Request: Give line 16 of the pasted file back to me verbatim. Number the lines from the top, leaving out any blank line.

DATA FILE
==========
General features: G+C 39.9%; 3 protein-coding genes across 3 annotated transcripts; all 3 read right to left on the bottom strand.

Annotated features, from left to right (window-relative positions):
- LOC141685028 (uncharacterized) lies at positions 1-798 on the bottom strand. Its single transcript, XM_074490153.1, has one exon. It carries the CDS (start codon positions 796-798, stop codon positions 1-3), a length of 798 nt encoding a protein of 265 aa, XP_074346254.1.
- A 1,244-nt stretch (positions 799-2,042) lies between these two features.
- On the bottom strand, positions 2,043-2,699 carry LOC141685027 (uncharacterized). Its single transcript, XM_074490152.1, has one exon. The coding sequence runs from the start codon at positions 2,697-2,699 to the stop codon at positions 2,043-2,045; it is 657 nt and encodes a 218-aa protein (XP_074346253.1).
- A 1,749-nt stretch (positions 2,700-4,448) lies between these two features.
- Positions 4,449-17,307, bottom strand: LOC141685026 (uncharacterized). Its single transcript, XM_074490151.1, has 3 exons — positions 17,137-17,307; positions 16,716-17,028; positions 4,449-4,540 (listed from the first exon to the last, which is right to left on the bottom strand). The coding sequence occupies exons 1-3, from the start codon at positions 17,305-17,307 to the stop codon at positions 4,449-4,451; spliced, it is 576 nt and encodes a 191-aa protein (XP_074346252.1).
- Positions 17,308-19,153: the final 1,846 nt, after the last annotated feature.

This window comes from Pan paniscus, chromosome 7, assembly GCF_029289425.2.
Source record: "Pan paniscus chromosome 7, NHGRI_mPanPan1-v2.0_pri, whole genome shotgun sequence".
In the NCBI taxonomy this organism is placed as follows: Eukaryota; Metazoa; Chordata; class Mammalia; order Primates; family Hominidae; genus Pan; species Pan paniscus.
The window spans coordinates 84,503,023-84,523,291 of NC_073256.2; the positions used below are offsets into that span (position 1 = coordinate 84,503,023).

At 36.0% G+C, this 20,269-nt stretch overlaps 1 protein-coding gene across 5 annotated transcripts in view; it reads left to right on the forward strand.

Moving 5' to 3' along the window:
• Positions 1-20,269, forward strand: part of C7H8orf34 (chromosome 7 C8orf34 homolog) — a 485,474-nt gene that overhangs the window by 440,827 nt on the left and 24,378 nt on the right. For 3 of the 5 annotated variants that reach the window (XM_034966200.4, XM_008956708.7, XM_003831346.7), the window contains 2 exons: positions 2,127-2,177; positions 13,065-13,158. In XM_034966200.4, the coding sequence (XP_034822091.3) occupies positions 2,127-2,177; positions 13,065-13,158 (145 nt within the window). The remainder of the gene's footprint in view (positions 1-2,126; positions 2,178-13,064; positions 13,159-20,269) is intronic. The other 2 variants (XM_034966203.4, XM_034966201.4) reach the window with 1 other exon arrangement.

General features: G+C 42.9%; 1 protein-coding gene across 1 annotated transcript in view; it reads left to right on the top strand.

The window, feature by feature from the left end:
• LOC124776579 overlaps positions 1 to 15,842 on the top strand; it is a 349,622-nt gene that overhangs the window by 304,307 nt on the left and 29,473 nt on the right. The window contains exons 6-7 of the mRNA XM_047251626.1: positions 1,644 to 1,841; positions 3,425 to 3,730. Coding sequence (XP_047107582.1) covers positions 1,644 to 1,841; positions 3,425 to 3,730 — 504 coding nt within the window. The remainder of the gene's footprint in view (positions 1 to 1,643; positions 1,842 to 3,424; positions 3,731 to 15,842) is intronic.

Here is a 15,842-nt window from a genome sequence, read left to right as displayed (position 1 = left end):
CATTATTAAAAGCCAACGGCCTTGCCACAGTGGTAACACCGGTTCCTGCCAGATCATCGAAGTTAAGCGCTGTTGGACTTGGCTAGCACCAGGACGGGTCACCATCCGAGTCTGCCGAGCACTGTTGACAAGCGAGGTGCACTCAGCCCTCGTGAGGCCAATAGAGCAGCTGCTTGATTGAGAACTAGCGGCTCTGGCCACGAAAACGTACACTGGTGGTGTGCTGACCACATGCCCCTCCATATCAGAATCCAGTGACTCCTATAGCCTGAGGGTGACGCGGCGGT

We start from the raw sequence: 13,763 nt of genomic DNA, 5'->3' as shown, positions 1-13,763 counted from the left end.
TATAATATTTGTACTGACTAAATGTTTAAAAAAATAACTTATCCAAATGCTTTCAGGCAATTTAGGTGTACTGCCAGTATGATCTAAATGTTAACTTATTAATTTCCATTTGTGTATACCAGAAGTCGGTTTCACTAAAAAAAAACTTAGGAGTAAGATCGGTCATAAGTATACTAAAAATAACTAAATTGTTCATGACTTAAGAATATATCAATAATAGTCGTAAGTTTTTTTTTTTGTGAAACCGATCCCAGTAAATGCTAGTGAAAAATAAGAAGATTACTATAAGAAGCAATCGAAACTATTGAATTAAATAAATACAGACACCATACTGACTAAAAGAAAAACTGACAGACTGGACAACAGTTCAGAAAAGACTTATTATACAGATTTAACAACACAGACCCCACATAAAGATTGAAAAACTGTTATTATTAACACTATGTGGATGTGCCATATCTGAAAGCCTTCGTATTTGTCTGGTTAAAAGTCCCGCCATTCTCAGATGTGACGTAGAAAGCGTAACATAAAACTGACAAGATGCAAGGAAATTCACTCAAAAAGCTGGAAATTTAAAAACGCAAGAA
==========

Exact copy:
General features: G+C 42.9%; 1 protein-coding gene across 1 annotated transcript in view; it reads left to right on the top strand.